Whether you’re searching for the perfect RV rental for your next trip or a forever home-on-wheels, you’ll want to make sure you get the RV type that makes sense for you. There are several different RV models out there, and learning the differences between them can be overwhelming.
Lucky for you, we are going to use this article to explain what each type of RV is and who it might best suit.
Class A RV
Class A RVs are the motorhomes that most resemble buses. They are generally what people think of when they think “luxury RV”, and they do tend to live up to that title with perhaps the best workmanship and fanciest features of all the RV models.
Class A’s are ideal for those who…
- Like to hit the road without any hitching.
- Want lots of features and ease of setup.
- Like the safety of a bus-like build.
That said, these are the priciest RVs out there, so those on a smaller budget may find something else that better suits their needs.
Class B RV
Oddly enough, a class B RV is not the next step down from a class A. Instead, these are the smallest of the motorhomes and are built much like a van. In fact, campervans are often lumped into this category. These van-like RVs often last for decades if they are well taken care of.
The class B type of recreational vehicle is ideal for solo travelers and couples, though a few models on the market can sleep 3 or 4. They are easy to drive and easy to park, and can go places most RVs simply cannot.
Class B’s can be found in all price ranges and can be very budget-friendly if you’re willing to buy used.
Class C RV
The last of the three types of motorhomes, the class C RV is generally a medium-sized rig. These are built most like a moving truck with a cab-over bed or entertainment center that causes the living space to jut out over the truck chassis.
Class C’s tend to be slightly less expensive than class A RVs, but are just as convenient when it comes to hitting the road (as well as setting up). That said, these motorhomes are not always as strong as their class A counterparts, meaning it’s easy to become overloaded, especially if you’ll be towing a vehicle.
Still, class C motorhomes are great for families that want hassle-free camping at a price they can afford.
With the motorhomes out of the way, it’s now time to move on to the various types of travel trailers. There are a few main types to know about:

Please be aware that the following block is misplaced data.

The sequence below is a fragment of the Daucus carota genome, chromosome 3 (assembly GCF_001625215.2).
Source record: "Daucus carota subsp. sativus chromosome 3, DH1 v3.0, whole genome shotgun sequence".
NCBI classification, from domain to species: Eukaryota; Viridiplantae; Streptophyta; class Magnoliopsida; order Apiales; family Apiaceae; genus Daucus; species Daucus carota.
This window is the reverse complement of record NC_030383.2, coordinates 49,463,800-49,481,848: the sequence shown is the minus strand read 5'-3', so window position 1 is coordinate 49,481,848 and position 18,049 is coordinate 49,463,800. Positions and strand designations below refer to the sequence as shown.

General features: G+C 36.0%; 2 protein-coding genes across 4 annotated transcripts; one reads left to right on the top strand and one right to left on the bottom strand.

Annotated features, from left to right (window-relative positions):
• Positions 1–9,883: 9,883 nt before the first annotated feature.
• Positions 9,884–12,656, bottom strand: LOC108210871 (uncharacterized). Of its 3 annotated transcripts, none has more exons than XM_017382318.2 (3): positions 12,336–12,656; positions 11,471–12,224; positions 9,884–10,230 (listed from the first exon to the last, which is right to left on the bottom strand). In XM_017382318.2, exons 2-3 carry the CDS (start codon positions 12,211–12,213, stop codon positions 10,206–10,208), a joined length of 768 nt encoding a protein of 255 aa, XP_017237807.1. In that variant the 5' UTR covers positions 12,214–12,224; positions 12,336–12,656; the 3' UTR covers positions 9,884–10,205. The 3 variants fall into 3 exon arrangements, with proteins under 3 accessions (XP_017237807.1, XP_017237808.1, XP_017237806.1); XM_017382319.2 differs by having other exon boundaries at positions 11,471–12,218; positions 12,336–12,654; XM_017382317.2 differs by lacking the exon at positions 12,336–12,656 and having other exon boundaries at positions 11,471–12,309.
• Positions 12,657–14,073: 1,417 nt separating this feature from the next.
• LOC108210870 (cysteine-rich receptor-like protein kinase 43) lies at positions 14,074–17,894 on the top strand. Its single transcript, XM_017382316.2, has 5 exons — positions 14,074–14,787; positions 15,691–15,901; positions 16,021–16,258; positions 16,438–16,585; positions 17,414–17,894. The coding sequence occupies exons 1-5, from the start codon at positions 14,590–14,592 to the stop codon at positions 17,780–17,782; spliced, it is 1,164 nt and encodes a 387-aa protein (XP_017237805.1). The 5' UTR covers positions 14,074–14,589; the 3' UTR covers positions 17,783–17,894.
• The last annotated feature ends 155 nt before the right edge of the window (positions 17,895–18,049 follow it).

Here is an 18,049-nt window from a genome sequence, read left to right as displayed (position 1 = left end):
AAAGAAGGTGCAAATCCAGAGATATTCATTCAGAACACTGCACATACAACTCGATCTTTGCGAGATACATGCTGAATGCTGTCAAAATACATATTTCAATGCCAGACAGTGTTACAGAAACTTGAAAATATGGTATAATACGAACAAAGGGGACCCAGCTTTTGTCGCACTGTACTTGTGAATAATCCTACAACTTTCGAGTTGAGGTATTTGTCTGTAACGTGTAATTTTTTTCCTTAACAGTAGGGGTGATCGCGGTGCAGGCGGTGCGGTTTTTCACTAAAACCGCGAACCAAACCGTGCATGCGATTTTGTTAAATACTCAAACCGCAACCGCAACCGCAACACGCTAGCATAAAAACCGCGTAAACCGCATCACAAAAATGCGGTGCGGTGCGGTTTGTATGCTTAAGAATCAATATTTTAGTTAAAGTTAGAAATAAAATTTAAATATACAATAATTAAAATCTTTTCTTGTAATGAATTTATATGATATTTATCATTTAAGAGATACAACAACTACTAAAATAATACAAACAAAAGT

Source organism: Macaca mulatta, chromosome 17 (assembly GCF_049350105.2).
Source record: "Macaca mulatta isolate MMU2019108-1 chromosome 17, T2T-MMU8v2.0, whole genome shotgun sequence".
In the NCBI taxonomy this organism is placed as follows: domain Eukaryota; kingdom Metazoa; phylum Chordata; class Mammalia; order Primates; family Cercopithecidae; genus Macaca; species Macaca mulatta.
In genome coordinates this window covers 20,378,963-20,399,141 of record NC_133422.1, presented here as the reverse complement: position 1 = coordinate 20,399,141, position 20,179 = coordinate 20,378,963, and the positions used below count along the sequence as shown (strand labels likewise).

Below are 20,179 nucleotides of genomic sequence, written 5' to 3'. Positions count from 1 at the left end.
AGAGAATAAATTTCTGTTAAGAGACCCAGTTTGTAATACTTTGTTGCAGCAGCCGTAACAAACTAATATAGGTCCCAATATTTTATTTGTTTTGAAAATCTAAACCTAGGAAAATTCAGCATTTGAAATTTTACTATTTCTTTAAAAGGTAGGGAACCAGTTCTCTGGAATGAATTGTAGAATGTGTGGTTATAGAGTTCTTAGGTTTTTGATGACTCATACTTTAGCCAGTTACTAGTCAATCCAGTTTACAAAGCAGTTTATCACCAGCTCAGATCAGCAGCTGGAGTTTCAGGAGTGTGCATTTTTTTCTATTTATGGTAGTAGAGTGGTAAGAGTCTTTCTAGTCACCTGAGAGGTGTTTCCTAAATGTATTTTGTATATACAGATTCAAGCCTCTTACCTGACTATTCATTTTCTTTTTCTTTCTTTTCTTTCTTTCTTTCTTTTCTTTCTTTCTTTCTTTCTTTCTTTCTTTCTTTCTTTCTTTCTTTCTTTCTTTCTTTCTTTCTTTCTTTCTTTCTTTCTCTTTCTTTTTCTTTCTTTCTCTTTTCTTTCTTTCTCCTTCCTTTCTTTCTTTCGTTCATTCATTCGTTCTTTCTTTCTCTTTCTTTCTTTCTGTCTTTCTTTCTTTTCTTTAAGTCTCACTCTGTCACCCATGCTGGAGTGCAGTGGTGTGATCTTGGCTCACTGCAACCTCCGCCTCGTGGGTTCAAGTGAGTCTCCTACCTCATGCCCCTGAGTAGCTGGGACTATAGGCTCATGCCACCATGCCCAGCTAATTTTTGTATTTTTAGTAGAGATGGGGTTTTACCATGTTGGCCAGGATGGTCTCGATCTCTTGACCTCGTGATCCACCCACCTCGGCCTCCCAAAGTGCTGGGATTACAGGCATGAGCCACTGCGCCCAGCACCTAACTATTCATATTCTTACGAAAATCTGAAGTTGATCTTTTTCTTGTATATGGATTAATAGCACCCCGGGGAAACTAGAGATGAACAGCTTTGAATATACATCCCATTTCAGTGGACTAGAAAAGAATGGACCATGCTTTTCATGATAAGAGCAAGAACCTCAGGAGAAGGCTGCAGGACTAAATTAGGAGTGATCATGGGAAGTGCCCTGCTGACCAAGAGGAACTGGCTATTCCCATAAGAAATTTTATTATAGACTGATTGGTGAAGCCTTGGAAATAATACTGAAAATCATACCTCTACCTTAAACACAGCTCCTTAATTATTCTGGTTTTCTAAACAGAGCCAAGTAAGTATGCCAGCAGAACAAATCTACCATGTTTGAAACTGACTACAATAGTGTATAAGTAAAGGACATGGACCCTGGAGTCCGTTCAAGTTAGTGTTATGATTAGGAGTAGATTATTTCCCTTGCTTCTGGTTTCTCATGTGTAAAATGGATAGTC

Pop-up campers—and the closely related A-Liners—are perfect for weekenders who want a super lightweight trailer. These types of campers lay flat during transit and then “pop up” to create a nice little living space.
They are smaller than most travel trailers and don’t always include a bathroom. Additionally, they can be harder to cool and heat. Still, they are inexpensive and great starter RVs.
Bumper Pull Trailers
Bumper pulls come in all shapes and sizes. Some are hybrids, meaning they have beds that pop out to create extra living space with very little added weight. Others are toy haulers with large, open garage spaces for those who wish to carry motorcycles or other such “toys”. However, most bumper pulls are completely hard sided and use all space well, filling every available inch with furniture and storage.
Small bumper pull trailers are great for solo campers and couples. Meanwhile, many of the larger trailers include bunkhouses, making them ideal for families. No matter who you are, as long as you have a strong truck to tow with, you can likely find a bumper pull to meet your needs.
Fifth Wheel Trailers
Much like bumper pull trailers, fifth wheels come in many types and sizes. There are toy hauler fifth wheels for those who like to bring their toys along, small fifth wheels for the “tiny house” type, and enormous fifth wheels for those who require lots of living space.
Generally speaking, fifth wheels are slightly higher quality than most bumper pull trailers on the market, and they have high ceilings, making them feel more like a home. Additionally, a fifth wheel trailer will likely pull better than a bumper pull, thanks to the fact that the trailer is hitched in the truck bed rather than at the bumper.
All that said, fifth wheels do have downsides, the biggest one being the fact that these trailers are heavier than bumper pulls, meaning a ¾-ton or 1-ton truck is almost always necessary in order to move one from point A to point B. Therefore, those who plan to invest in a fifth wheel should also be prepared to invest in a large truck.
Hopefully this article helps you make sense of the many types of RVS on the market. Once you narrow down what you want and need, RV shopping becomes a whole lot easier and can even be fun. Go ahead and start evaluating your needs so you can start shopping right away!